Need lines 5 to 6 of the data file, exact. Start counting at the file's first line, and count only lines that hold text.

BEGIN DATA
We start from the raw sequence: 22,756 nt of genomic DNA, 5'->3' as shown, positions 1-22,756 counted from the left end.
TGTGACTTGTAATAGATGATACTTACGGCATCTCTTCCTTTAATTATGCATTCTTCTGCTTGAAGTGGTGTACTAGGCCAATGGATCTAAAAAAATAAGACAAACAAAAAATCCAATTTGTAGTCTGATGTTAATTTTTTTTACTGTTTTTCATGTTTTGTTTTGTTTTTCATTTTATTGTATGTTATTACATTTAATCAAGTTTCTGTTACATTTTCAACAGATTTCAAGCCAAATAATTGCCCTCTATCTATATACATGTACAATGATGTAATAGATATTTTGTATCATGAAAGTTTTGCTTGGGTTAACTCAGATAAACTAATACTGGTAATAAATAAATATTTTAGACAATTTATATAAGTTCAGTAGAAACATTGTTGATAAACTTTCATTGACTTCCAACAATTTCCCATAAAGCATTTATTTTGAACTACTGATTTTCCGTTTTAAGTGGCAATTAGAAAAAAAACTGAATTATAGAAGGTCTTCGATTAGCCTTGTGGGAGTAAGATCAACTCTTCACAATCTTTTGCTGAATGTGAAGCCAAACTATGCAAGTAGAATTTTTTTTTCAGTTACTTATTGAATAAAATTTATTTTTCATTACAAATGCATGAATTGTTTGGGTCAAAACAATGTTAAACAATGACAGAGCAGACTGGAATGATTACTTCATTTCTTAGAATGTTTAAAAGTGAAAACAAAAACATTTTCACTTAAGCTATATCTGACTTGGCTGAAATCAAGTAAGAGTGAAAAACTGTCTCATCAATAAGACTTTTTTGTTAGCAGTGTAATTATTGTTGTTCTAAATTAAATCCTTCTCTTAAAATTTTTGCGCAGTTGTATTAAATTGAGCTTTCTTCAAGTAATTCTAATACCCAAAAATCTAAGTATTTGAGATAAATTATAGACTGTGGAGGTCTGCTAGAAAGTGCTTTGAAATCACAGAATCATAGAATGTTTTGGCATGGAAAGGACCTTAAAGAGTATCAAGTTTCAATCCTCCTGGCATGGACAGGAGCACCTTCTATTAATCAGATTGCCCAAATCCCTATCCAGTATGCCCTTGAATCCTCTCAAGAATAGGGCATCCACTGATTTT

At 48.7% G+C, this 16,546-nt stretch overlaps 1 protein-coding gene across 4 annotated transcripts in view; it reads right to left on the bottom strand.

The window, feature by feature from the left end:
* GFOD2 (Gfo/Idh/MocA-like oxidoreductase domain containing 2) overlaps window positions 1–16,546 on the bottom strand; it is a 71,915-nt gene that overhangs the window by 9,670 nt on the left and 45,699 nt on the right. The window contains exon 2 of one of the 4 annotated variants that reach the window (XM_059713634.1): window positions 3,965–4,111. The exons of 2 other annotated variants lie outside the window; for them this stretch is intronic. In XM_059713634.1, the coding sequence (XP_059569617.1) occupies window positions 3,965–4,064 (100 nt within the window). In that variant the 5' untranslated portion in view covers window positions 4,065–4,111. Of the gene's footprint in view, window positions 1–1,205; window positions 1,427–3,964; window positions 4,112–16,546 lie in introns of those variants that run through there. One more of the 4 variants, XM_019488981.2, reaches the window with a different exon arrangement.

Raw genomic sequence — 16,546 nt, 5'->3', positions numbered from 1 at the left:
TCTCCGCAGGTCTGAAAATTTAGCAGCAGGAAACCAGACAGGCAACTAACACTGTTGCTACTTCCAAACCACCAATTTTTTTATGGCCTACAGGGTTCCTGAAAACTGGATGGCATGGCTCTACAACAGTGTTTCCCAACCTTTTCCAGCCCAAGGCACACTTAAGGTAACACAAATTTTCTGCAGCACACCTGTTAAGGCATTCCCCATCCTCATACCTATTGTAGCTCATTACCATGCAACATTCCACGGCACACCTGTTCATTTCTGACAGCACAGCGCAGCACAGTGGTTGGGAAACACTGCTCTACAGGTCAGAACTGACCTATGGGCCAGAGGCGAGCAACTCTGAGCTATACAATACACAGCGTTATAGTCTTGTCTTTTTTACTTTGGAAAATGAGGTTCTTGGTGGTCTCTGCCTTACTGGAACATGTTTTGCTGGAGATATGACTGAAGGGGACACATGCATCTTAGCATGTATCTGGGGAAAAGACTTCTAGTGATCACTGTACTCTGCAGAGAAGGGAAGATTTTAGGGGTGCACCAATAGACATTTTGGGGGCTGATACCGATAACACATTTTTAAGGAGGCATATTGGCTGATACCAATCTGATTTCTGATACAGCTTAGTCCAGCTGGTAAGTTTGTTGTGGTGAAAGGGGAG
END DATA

* GFOD2 (Gfo/Idh/MocA-like oxidoreductase domain containing 2) overlaps window positions 1–16,546 on the bottom strand; it is a 71,915-nt gene that overhangs the window by 9,670 nt on the left and 45,699 nt on the right. The window contains exon 2 of one of the 4 annotated variants that reach the window (XM_059713634.1): window positions 3,965–4,111. The exons of 2 other annotated variants lie outside the window; for them this stretch is intronic. In XM_059713634.1, the coding sequence (XP_059569617.1) occupies window positions 3,965–4,064 (100 nt within the window). In that variant the 5' untranslated portion in view covers window positions 4,065–4,111. Of the gene's footprint in view, window positions 1–1,205; window positions 1,427–3,964; window positions 4,112–16,546 lie in introns of those variants that run through there. One more of the 4 variants, XM_019488981.2, reaches the window with a different exon arrangement.

Raw genomic sequence — 16,546 nt, 5'->3', positions numbered from 1 at the left: